For the past year, the City has been working with Toole Design Group on a citywide Transportation Plan. After months of public data collecting, Toole has released a draft of the find report for the Hyattsville Transportation Plan. 

You can find several documents attached to this forum: the Hyattsville Transportation Plan final report, Appendix A: Existing Conditions Memo, Appendix B: Future Condition Scenarios, Appendix C: Wayfinding Plan, and Appendix D: Planning Level Cost Estimates. 

Toole Design Group will be presenting the Hyattsville Transportation Plan at the October 1 City Council meeting. The report will come back to the City Council for adoption on November 5, 2018. Any comments you have on the report can be submitted on this page for the City Council to take into consideration when the plan comes up for adoption. Comments should be submitted by October 29, 2018 in order to be viewed by the City Council in advance of their November meeting. 


8 Attachments

Attachment: Document - Hyattsville Transportation Plan

Attachment: Document - Appendix A: Existing Conditions Memo

Attachment: Document - Appendix B: Future Condition Scenarios (Morning, No Build Out)

Attachment: Document - Appendix B: Future Condition Scenario (Morning, Full Build Out)

Attachment: Document - Appendix B: Future Condition Scenario (

Attachment: Document - Appendix B: Future Condition Scenario (Evening, No Build Out)

Attachment: Document - Appendix C: Wayfinding Plan

Attachment: Document - Appendix D: Planning Level Cost Estimates


    Dylan Hutchinson at October 14, 2018 at 11:27am EDT

    While I generally support most of the proposed projects in the report, there are some important things to consider before giving any one a green light. 1) The residents which each project will affect most should have the heaviest weighted opinions on the subject project. Utilizing the theory of maximum utility should be employed, with due consideration of individual property rights. Tough to balance when NIMBY-ism runs rampant in today’s communities, but nonetheless important. 2) There are numerous projects which appear to overlap in an opposing manner (e.g. converting a street from one-way to two-way, while also making this street a “bike boulevard”. On an already narrow street, these cannot coencide. In addition to this, where will the cars go? In some locations, street parking is already sparse.). 3) The extension of paid parking zones should be limited, as it discourages business patraonization. Time limit parking (with residential zone exceptions to the limit) should be employed near commercial districts in place of paid parking. 4) Consult with emergency services and consider their response vehicle access prior to any road improvement project or change in traffic patterns.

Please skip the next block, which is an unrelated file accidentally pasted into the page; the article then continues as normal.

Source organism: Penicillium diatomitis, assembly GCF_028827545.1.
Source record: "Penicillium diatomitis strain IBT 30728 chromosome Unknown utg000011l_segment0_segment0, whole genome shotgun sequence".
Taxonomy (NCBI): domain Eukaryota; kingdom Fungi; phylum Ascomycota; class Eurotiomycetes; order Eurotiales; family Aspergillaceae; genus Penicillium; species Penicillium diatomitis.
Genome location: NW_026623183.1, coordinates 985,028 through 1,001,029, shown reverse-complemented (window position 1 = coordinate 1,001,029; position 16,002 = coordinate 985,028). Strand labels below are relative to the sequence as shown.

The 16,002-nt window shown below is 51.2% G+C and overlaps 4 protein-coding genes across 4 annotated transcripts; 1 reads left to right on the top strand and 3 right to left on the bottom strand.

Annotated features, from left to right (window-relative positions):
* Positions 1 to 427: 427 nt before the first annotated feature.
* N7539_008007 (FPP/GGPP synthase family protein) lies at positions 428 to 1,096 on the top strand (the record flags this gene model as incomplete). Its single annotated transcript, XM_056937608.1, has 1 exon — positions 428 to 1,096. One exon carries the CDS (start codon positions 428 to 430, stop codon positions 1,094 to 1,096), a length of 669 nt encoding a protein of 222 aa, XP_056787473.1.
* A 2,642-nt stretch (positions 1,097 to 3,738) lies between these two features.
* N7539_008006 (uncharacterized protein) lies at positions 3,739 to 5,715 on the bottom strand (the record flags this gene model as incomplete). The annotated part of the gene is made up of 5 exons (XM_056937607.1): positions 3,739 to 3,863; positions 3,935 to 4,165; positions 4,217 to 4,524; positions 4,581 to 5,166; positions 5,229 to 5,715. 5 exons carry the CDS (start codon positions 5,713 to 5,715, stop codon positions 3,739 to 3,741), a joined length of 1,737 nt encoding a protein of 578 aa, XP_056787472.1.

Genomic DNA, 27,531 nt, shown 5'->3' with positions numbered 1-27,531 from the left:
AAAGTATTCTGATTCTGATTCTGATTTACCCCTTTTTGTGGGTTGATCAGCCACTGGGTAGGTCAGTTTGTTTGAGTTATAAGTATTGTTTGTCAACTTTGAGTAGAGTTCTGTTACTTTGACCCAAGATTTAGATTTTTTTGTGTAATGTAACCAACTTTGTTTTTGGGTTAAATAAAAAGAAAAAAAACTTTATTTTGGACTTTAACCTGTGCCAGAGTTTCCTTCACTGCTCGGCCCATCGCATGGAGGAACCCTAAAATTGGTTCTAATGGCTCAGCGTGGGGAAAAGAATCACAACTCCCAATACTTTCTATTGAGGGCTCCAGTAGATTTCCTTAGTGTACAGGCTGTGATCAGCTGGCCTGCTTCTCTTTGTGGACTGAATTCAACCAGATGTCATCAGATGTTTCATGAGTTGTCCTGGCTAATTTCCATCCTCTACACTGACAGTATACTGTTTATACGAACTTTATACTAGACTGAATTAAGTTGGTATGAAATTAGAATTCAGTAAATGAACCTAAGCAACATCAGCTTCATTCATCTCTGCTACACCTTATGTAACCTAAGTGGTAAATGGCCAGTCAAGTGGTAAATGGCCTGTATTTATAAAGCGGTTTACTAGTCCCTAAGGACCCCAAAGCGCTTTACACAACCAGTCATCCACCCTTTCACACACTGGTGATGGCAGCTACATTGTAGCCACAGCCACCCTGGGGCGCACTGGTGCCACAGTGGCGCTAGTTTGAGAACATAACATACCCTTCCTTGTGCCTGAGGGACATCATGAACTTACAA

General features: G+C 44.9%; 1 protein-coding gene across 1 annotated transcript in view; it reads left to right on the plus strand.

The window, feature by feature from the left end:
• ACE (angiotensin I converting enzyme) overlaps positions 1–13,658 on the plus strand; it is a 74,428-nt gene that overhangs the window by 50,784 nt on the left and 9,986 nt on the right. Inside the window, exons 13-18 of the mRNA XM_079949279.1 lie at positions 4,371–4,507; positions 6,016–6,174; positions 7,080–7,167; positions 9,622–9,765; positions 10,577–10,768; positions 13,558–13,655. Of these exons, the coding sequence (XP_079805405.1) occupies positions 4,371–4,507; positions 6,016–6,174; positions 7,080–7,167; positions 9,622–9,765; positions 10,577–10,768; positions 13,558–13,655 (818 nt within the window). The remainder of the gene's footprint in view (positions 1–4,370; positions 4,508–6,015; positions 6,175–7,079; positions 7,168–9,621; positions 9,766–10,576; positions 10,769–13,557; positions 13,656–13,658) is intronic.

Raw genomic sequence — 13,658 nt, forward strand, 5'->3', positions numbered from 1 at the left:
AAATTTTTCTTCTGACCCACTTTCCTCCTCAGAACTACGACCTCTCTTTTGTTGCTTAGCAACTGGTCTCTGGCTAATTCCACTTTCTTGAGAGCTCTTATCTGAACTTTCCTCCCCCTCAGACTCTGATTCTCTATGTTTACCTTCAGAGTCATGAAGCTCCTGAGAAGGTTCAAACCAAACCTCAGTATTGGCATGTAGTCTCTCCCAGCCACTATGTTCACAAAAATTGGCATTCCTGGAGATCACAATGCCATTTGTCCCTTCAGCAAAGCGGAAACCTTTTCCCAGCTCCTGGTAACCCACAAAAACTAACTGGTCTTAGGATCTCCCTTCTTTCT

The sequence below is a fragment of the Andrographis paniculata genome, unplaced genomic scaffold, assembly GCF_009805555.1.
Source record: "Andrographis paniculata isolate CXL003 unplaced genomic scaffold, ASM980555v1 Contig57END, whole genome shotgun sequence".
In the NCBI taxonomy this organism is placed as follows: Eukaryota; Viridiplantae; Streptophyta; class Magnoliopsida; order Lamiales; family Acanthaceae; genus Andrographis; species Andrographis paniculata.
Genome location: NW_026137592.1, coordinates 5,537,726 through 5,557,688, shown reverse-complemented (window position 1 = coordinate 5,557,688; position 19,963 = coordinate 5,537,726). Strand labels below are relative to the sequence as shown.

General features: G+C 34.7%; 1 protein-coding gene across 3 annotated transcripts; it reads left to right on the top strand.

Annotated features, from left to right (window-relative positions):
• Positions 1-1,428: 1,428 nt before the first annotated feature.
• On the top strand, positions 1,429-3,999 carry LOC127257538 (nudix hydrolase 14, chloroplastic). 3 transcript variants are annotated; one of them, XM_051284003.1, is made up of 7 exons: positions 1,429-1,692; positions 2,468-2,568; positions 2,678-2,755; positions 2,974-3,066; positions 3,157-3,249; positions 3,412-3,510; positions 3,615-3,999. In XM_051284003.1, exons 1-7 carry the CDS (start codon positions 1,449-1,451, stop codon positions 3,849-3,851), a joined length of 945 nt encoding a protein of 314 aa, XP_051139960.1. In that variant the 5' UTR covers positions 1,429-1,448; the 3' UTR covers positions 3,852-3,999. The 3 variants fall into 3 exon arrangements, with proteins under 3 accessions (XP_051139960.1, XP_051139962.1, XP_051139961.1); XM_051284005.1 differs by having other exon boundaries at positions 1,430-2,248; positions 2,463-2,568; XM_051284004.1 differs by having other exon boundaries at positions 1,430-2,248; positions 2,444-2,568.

0 Comments 1 Vote Created

    Kristina Al at October 12, 2018 at 5:51pm EDT

    The amount of parking on some streets make them unsafe for driving -- especially at night. Consider only allowing parking on one side of the street or with residential permits only. Improving lighting, sidewalks, and biking would be outstanding. On a related note, I'm not sure why access to the College Park shuttle is so onerous for residents. Instead of an annual card that has to be renewed in person, consider mailing a card to all residents or simply providing a sticker that is placed on a driver's license or something more permanent that residents can reliably use until the ID expires.

    0 Comments 2 Votes Created

    Create a bike boulevard on Queensbury Road, which would improve the bicycle network in the City and the region. A bike boulevard on Queensbury Road would improve the City's bicycle network by connecting the proposed bicycle lanes on Belcrest Road (which in the final plan's map end at Queens Chapel Road) with the proposed bicycle boulevard on 40th Ave, and create a key east-west route through the northern part of the city. A Queensbury Road bike boulevard would also significantly improve the bicycle network regionally by connecting the proposed bike lanes near PG Plaza (Belcrest Road, Adelphi Road, and Toledo Terrace) with the bicycle sharing lanes installed on Queensbury and Riverdale Roads in Riverdale Park (http://riverdale-park.org/pipermail/towntalk/2018-March/021712.html), which would give Hyattsville residents an improved route to the Trolley Trail (e.g., Riverdale Station, College Park), the Riverdale MARC Station, the Anacostia Tributary Trail where it intersects at Riverdale Road, and the future Purple Line stations. It would also directly connect several of the proposed Capital Bikeshare stations to be installed in the area.

    0 Comments 3 Votes Created